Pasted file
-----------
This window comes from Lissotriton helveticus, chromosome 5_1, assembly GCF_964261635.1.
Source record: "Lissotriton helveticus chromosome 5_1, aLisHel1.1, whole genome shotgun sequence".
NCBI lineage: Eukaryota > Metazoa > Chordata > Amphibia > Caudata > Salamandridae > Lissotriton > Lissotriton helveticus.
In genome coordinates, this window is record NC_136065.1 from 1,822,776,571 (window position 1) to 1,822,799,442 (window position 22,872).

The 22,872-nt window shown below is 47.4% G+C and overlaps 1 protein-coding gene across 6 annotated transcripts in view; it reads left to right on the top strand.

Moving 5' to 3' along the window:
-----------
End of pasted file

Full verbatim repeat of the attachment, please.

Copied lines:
This window comes from Lissotriton helveticus, chromosome 5_1, assembly GCF_964261635.1.
Source record: "Lissotriton helveticus chromosome 5_1, aLisHel1.1, whole genome shotgun sequence".
NCBI lineage: Eukaryota > Metazoa > Chordata > Amphibia > Caudata > Salamandridae > Lissotriton > Lissotriton helveticus.
In genome coordinates, this window is record NC_136065.1 from 1,822,776,571 (window position 1) to 1,822,799,442 (window position 22,872).

The 22,872-nt window shown below is 47.4% G+C and overlaps 1 protein-coding gene across 6 annotated transcripts in view; it reads left to right on the top strand.

Moving 5' to 3' along the window: